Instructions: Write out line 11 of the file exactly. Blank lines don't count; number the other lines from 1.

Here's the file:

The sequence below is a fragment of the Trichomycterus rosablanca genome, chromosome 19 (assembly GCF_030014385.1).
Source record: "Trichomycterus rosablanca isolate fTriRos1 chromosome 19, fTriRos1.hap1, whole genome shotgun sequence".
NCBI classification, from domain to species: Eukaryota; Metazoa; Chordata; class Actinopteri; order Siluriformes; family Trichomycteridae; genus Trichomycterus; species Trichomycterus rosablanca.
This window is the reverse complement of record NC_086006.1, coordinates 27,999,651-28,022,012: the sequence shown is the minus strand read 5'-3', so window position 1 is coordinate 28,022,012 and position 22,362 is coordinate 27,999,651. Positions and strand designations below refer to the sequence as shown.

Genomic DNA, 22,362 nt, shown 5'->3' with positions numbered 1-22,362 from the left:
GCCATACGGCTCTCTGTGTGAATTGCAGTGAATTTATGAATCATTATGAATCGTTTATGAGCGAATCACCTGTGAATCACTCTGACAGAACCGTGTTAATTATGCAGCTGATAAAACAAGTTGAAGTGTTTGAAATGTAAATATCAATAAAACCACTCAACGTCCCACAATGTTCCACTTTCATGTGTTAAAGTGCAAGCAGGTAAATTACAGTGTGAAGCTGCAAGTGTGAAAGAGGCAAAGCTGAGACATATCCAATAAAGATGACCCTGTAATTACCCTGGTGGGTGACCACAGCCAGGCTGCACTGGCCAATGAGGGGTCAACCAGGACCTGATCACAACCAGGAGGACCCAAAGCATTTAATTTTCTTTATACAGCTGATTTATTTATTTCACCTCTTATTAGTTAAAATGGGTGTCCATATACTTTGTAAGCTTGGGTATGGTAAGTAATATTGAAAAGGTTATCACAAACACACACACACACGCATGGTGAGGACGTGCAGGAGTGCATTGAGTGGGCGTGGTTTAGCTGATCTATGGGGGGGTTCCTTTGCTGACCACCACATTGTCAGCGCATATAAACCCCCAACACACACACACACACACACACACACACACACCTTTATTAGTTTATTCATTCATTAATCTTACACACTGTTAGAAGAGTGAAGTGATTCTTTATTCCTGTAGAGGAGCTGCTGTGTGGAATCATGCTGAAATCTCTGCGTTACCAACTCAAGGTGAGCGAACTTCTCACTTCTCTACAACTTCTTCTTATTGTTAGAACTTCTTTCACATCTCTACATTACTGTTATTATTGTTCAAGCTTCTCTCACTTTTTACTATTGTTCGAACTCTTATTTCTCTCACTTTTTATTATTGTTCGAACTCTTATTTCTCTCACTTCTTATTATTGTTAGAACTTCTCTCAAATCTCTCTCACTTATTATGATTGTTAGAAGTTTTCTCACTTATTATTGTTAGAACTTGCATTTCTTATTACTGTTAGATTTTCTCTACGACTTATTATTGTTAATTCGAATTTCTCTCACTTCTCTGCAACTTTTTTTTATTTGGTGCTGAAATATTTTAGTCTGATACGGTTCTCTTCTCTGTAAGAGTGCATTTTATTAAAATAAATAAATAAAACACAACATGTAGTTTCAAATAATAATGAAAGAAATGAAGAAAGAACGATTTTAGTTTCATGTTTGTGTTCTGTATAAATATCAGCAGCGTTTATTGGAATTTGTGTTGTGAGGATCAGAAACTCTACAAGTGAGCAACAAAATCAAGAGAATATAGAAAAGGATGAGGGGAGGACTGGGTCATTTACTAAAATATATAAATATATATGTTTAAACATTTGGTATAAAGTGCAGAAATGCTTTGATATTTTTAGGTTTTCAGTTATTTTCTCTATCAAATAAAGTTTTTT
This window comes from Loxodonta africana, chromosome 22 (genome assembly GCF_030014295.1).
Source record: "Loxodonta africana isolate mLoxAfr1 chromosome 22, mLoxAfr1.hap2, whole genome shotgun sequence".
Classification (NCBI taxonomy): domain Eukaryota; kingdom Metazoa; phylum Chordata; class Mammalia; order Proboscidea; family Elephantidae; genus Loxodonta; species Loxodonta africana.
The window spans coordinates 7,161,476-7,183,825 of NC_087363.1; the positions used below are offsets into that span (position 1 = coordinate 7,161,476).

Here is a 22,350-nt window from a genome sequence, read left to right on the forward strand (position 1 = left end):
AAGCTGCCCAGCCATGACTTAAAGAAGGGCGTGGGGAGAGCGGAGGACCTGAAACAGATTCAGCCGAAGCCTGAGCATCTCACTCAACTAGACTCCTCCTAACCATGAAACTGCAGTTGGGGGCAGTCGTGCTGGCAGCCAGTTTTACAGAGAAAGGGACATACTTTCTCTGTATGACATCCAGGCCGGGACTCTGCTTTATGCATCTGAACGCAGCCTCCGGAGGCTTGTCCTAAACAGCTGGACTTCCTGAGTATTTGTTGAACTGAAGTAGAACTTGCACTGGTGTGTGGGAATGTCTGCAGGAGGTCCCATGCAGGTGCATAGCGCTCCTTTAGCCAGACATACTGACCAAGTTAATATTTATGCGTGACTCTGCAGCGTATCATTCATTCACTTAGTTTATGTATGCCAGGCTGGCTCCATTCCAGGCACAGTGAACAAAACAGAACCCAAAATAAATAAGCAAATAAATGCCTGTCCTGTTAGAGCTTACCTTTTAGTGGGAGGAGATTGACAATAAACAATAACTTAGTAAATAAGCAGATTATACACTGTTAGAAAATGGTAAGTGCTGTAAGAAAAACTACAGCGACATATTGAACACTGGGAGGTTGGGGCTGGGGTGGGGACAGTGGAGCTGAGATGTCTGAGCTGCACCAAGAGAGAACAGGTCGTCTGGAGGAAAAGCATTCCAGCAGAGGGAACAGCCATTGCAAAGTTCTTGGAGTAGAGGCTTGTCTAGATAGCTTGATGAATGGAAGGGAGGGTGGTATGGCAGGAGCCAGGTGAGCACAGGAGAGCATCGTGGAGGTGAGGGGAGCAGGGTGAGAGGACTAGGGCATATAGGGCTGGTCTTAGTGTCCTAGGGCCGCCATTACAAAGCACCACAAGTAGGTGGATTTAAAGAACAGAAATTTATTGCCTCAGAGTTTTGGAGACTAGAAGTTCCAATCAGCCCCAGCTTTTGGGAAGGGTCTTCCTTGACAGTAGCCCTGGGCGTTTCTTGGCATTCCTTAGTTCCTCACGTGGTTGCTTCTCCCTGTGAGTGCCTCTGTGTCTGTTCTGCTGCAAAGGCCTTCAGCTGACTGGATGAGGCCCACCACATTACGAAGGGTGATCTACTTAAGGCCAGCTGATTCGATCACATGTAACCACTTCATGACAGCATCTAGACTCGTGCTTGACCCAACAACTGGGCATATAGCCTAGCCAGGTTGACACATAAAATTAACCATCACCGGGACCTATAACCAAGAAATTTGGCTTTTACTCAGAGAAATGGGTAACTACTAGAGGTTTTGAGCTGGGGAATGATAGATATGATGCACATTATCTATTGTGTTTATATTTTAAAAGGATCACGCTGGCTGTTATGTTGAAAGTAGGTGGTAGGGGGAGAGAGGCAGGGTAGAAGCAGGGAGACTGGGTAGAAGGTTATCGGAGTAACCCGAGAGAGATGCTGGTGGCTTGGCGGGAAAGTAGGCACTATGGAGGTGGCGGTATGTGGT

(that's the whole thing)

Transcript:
Here is a 22,350-nt window from a genome sequence, read left to right on the forward strand (position 1 = left end):